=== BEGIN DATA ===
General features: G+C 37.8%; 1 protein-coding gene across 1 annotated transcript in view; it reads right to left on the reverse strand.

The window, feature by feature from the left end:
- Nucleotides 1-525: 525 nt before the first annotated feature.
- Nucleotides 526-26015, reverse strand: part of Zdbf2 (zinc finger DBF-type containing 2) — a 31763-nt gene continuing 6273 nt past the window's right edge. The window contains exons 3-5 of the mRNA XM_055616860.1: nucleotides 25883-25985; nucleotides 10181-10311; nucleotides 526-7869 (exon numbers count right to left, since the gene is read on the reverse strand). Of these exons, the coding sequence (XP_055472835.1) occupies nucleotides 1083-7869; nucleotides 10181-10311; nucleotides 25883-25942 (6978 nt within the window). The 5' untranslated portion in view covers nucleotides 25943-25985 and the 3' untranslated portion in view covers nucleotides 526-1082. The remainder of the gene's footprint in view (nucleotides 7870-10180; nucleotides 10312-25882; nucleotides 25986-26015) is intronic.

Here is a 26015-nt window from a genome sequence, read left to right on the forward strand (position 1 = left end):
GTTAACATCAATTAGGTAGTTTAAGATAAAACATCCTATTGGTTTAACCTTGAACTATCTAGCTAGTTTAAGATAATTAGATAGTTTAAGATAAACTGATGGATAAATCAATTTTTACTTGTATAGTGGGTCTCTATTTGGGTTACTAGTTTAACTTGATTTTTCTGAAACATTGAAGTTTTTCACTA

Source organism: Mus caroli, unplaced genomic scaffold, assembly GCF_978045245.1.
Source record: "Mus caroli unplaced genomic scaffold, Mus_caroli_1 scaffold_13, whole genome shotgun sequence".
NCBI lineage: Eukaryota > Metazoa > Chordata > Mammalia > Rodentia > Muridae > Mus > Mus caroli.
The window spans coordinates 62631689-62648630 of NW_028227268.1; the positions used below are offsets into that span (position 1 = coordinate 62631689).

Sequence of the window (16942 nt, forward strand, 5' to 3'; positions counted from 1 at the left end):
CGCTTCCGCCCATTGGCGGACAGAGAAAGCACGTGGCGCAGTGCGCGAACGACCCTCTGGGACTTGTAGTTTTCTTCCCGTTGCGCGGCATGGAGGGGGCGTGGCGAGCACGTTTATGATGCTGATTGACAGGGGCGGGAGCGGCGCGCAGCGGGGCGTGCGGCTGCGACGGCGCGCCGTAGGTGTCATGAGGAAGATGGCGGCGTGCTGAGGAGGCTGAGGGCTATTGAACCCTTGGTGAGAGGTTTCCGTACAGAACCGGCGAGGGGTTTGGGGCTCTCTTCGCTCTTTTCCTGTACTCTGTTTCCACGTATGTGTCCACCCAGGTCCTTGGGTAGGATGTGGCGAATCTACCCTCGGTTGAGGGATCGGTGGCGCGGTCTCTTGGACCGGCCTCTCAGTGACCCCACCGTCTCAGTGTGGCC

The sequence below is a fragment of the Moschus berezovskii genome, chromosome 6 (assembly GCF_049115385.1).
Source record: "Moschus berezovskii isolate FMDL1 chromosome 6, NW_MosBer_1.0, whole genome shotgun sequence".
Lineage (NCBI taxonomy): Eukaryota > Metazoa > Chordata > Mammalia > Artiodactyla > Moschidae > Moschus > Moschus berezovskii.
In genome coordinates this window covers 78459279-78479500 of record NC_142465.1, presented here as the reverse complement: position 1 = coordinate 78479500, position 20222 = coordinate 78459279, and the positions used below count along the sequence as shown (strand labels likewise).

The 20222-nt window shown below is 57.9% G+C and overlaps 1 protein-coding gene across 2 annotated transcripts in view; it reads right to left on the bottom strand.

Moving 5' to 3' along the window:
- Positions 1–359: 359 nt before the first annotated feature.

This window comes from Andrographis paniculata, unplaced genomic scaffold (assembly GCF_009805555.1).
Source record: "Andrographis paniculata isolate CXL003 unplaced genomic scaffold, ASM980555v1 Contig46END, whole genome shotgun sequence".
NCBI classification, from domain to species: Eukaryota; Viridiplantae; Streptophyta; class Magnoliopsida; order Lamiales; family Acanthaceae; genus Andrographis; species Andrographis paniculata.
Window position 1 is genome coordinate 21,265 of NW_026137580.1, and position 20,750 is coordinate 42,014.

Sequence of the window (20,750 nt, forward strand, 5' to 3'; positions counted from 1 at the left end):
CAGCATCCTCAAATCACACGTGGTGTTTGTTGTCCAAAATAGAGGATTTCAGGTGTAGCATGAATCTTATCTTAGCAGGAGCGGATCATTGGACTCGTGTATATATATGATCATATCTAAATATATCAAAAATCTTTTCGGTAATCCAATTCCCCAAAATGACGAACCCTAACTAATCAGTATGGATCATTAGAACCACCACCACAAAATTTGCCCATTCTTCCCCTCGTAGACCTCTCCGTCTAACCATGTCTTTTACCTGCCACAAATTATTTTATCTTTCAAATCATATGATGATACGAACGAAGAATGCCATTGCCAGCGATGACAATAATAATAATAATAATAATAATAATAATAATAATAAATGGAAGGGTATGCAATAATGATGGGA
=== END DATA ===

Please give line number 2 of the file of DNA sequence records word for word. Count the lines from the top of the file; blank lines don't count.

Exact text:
The window, feature by feature from the left end: